RECHARGEABLE BUTTON CELLS
Power One's ACCU Plus is one rechargeable hearing aid and implant button cell series available. It uses NiMH as the chemical compound housed in stainless steel. Its voltage is compatible with zinc air batteries, and it is best suited for hearing aids that can operate for 10 days or more without needing a change of battery. Some hearing aids and implants require more power than that provided by this rechargeable battery, so check the manufacturer recommendations for rechargeable options.
The manufacturer says each ACCU rechargeable battery replaces up to 57 conventional batteries. Although varying with hearing instrument and power drainage, the life span is between 12 and 18 months. ACCU is designed to save the user money over time, after an up-front investment in the charger as well as the cost of each battery.
Keep in mind that rechargeable batteries used in hearing aids with a higher power drain or with advanced features may not last throughout the day. They may require changing and recharging, which some consumers may find inconvenient or cumbersome.
Like zinc air batteries, rechargeable button cells should be stored at room temperature. There are no tabs to remove for activation of the cell; it is a self-contained, sealed system. Because they are environmentally friendly and do not contain mercury, lead, or cadmium, they can be disposed of in normal household waste. Power One offers a complete line of rechargeable options for all four button cell battery sizes, along with charger solutions that include a pocket charger and a pen charger.
Siemens' Motion, Pure, or Pure Carat series hearing instruments operate using either disposable or rechargeable button cells. The Siemens eCharger recharges batteries and also dries out instruments overnight.
Solar Ear, produced by a Brazilian nonprofit, is a hearing aid whose batteries are rechargeable using solar energy. Its solar charger powers three NiMH battery sizes as well as NiMH AA batteries that can be used in other assistive listening devices. (See "Global Solutions," page 22.)
ROUND AND RECTANGULAR BATTERIES
AA and AAA are the most common round batteries and 9V the most common rectangular battery used by consumers today. While these batteries are too large for today's miniature hearing aids, they are options for cochlear implants, FM systems, assistive listening devices, and other portable electronic equipment.
The majority of AA, AAA, and 9V alkaline batteries have been mercury-free since the early 1990s and can be disposed of with normal household waste. However, do not throw the batteries into a fire due to risk of explosion, and do not throw away a large amount of them at one time. Because batteries are not 100 percent discharged when disposed of, disposing multiple batteries at one time can cause them to feed off the charge, creating a safety risk. Currently there are no universal, data-based, cost-effective, and safe recycling programs for alkaline batteries, although local programs may exist.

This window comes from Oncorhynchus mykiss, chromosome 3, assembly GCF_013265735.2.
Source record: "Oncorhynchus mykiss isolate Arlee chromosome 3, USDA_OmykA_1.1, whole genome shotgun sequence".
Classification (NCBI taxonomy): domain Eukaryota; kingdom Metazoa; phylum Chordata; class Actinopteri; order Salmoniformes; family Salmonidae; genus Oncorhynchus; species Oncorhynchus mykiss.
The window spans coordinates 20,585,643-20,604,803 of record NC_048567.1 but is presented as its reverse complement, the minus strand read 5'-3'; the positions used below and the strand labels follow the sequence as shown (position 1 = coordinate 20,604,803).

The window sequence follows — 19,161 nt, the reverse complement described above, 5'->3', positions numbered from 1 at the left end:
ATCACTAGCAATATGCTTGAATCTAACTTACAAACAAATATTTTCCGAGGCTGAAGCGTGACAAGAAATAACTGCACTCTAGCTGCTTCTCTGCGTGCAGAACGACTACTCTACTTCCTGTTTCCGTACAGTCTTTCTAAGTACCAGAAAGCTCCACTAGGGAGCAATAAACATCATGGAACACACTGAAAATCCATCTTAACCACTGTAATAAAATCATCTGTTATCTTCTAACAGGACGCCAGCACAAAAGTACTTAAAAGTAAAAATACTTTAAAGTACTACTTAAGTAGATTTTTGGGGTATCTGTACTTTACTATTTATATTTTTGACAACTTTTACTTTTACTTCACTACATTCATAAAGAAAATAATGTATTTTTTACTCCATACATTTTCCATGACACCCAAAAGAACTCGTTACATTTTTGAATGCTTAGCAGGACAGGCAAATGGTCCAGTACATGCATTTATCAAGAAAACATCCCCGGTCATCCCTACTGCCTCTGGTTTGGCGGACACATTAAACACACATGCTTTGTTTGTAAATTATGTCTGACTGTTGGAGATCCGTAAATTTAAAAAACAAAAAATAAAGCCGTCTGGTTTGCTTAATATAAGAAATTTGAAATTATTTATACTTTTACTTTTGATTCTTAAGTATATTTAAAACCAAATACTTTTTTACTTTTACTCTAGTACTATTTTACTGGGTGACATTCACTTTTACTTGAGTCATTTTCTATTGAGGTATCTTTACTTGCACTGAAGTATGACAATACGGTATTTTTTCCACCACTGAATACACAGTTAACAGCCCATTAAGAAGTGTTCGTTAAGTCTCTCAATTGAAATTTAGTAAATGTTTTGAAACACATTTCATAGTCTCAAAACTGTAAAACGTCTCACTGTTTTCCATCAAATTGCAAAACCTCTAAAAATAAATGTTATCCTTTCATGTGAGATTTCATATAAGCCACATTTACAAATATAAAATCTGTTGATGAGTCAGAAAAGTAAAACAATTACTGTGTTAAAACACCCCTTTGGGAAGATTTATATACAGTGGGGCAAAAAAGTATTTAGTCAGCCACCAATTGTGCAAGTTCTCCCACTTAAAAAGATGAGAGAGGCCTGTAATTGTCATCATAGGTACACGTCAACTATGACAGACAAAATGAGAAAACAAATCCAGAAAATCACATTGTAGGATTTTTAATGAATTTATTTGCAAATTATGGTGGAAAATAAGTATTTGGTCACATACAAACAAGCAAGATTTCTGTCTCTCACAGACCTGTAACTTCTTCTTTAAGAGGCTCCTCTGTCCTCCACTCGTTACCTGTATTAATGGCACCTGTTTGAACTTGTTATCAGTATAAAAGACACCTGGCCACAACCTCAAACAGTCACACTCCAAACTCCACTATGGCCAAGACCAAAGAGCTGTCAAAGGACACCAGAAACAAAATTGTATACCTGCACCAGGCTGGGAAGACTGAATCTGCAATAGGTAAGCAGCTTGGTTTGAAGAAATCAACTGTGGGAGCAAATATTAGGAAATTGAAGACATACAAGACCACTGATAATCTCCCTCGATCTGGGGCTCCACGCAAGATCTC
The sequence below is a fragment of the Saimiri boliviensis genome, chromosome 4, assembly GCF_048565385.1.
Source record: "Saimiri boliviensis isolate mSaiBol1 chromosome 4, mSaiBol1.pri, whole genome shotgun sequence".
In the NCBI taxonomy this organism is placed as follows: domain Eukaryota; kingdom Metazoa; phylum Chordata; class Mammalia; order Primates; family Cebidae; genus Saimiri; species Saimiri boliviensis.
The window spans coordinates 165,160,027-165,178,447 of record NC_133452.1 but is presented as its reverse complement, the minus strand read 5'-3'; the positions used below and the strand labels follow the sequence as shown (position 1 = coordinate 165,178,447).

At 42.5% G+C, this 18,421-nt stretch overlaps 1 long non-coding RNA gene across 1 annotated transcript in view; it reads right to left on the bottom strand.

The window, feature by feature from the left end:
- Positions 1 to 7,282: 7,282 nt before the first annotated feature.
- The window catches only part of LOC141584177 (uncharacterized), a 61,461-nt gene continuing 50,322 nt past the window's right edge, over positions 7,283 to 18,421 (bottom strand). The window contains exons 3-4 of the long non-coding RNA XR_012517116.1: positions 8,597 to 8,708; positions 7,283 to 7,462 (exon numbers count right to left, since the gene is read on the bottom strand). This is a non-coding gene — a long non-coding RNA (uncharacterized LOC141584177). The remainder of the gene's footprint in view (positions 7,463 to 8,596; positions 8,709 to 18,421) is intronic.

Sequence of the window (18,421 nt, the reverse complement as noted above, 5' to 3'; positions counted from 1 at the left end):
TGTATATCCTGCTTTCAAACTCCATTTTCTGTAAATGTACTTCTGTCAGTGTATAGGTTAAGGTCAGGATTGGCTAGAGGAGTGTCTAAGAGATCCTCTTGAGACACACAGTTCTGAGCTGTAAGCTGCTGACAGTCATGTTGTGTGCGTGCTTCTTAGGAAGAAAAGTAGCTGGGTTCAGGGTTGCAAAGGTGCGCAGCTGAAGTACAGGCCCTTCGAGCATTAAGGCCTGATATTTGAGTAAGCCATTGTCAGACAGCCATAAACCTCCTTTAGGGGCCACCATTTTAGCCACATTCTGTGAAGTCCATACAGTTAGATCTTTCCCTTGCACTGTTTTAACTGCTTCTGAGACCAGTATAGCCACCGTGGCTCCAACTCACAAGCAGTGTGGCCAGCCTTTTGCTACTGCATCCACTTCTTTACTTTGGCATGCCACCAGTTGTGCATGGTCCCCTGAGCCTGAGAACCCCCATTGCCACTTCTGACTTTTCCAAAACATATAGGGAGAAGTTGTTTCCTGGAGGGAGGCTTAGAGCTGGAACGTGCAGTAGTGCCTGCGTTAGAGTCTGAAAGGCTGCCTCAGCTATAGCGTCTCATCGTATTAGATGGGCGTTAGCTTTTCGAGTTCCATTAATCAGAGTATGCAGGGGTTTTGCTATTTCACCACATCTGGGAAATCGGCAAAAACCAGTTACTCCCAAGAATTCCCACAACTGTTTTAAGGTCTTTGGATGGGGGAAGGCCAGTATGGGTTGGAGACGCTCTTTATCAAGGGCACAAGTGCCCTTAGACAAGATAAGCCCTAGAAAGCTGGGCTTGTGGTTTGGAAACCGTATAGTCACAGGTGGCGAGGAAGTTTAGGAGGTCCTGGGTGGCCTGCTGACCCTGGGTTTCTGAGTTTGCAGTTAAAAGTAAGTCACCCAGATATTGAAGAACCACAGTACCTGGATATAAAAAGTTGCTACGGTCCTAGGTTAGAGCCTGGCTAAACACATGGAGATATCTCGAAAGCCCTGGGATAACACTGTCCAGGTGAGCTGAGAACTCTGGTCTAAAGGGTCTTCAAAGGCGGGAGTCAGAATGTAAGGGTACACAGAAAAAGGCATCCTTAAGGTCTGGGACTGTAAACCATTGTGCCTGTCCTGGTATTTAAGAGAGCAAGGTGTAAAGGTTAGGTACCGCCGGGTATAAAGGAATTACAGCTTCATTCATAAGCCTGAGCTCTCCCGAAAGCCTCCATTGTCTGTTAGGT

Alkaline batteries should be stored at room temperature. They have a shelf life of seven to 10 years. Battery contact surfaces and battery contacts within the device can be kept clean by rubbing with cloth or a pencil eraser. While disposable and rechargeable batteries can often be used in the same device, never use a disposable battery in any device stored in a battery charging station. The chemicals are not compatible with the charger and will cause prolific leaking and corrosion.
Rechargeable AA, AAA, and 9V batteries are available in a number of metals and from various manufacturers. These include nickel-cadmium (NiCad 1.5V), NiMH 1.5V, and lithium-ion 3V. NiMH rechargeable batteries are the most commonly manufactured and used in assistive listening devices.
Keep in mind that although lithium-ion batteries in AA and 9V sizes have been introduced, they are not compatible with devices that use traditional disposable or comNiMH rechargeable cells, due to their increased voltage. They could cause damage to the device.
PROPRIETARY RECHARGEABLE BATTERIES
Two hearing aid manufacturers offer rechargeable hearing instruments. Solar Ear offers two digital BTEs and one digital RIC that are rechargeable using its solar charger. Last year, Hansaton introduced the AQ X-Mini, a rechargeable RIC. This hearing instrument system has an inductive charging station and sealed battery compartment that prevents insertion of the wrong battery. The digital charging system allows 20 hours of operation per charge, with an expected battery life of five years.
Cochlear implant manufacturers Advanced Bionics, Cochlear, and MED-EL each use proprietary rechargeable systems for their implants. Advanced Bionics' rechargeable NiMH power system is called the Auria PowerCel, and is available in two sizes. Cochlear offers a lithium-ion rechargeable system in two sizes as well. MED-EL's NiMH rechargeable system is called DaCapo.
Consider the battery options appropriate for your device, and check with your hearing healthcare professional if you are unsure. Keep in mind that new options become available as technology changes and improves. Then weigh the benefits and limitations for each and decide which best suits your needs.
By Nannette Nicholson, Ph.D., and Joshua Spann
Nannette Nicholson, Ph.D., is an associate professor and director of audiology in the Department of Audiology and Speech Pathology at the University of Arkansas for Medical Sciences in Little Rock. She has a joint faculty appointment at the University of Arkansas at Little Rock and a clinical staff appointment at Arkansas Children's Hospital.
Joshua Spann is a second-year doctor of audiology student at the University of Arkansas for Medical Sciences and a graduate assistant in the Department of Audiology and Speech Pathology.